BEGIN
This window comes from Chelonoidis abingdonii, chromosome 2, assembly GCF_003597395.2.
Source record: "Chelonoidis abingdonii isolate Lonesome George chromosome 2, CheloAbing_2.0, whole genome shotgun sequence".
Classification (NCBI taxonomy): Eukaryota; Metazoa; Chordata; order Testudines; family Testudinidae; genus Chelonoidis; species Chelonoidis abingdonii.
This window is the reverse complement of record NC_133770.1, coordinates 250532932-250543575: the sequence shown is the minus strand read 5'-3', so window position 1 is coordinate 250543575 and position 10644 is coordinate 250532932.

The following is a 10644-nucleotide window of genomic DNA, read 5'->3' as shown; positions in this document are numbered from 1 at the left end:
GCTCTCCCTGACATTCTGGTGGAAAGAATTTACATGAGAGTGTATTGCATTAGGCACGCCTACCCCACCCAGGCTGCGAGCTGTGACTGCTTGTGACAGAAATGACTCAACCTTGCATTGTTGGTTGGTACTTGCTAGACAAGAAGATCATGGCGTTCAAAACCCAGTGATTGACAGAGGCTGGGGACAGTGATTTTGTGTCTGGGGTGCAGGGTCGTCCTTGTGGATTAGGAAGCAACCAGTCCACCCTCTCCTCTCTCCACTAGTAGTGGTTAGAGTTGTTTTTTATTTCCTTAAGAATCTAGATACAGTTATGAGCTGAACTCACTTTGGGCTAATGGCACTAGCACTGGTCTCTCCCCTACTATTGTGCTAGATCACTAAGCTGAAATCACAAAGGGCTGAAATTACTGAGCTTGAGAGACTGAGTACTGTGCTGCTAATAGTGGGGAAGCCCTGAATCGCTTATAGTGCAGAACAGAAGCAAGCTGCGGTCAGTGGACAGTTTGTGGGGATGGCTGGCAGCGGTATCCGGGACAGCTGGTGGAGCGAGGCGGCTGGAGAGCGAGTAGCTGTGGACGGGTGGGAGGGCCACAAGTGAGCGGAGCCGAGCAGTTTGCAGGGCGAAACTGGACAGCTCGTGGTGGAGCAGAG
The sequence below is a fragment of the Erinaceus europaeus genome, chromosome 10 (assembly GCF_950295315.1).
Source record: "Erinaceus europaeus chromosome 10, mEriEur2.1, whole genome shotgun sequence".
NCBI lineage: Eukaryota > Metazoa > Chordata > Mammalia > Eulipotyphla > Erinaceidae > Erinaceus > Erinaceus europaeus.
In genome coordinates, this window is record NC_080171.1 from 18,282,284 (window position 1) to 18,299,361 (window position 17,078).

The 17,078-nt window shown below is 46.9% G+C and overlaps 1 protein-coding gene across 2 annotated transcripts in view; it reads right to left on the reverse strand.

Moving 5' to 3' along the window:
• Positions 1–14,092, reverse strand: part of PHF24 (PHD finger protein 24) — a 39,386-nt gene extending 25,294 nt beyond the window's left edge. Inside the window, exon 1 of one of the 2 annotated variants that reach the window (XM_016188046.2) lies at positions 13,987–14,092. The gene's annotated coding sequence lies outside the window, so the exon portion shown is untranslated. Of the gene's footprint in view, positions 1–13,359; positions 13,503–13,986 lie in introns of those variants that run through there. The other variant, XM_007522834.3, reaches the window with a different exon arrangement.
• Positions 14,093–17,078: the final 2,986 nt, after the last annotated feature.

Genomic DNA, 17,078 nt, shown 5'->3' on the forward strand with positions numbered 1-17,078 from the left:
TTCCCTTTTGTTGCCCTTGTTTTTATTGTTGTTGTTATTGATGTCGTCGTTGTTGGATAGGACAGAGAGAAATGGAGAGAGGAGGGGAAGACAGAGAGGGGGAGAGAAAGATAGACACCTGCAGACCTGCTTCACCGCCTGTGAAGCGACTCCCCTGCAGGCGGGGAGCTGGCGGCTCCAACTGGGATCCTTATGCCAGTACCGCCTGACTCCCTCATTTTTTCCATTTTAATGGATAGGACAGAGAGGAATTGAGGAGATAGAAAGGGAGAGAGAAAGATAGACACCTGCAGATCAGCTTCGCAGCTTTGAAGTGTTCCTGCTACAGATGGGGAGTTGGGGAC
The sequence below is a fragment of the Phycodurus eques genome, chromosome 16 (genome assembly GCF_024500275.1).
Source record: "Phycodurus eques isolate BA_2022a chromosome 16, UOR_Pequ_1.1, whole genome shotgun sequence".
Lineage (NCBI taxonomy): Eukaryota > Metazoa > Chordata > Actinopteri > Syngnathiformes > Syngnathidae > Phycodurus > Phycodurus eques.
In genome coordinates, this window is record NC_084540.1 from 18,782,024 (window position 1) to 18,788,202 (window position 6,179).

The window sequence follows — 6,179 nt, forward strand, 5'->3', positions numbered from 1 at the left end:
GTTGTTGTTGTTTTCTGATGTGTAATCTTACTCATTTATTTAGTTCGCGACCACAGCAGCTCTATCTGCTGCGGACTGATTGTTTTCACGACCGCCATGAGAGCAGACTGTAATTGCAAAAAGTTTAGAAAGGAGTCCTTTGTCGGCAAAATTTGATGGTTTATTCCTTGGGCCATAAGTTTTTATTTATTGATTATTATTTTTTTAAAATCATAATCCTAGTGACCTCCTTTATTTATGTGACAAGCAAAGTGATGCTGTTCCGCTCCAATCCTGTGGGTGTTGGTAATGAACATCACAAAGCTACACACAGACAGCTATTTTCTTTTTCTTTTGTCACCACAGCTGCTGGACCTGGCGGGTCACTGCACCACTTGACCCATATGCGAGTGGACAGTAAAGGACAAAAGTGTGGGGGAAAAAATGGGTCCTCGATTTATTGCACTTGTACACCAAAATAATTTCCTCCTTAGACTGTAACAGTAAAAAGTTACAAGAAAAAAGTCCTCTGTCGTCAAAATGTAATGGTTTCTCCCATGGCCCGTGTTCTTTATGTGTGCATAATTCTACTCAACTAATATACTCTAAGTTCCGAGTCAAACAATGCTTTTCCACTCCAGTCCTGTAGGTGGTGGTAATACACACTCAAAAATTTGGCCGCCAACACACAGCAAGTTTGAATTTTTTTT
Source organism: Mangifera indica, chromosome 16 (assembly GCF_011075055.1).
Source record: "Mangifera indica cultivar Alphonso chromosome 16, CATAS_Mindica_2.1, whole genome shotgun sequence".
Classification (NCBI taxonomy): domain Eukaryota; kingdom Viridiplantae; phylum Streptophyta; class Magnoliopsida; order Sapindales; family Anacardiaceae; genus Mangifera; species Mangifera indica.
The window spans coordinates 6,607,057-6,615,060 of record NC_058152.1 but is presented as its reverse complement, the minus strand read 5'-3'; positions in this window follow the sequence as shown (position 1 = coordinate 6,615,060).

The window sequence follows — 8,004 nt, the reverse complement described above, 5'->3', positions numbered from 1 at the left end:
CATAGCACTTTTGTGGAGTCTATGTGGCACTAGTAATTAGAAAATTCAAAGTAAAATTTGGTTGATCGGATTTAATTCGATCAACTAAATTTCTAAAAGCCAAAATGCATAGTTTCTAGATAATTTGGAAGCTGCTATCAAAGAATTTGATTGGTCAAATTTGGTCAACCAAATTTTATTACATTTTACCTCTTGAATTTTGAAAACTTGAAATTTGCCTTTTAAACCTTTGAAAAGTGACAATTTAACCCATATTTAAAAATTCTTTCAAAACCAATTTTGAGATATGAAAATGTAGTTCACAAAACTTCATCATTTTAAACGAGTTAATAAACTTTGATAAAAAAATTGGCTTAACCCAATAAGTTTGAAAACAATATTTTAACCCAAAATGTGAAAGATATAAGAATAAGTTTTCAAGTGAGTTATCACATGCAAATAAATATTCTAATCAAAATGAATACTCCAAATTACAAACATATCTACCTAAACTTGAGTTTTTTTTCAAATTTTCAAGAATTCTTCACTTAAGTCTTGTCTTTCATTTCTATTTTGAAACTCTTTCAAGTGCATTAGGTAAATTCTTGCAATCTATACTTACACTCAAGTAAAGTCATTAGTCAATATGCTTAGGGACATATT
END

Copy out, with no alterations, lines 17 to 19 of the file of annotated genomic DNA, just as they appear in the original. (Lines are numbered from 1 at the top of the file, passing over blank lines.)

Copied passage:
The sequence below is a fragment of the Phycodurus eques genome, chromosome 16 (genome assembly GCF_024500275.1).
Source record: "Phycodurus eques isolate BA_2022a chromosome 16, UOR_Pequ_1.1, whole genome shotgun sequence".
Lineage (NCBI taxonomy): Eukaryota > Metazoa > Chordata > Actinopteri > Syngnathiformes > Syngnathidae > Phycodurus > Phycodurus eques.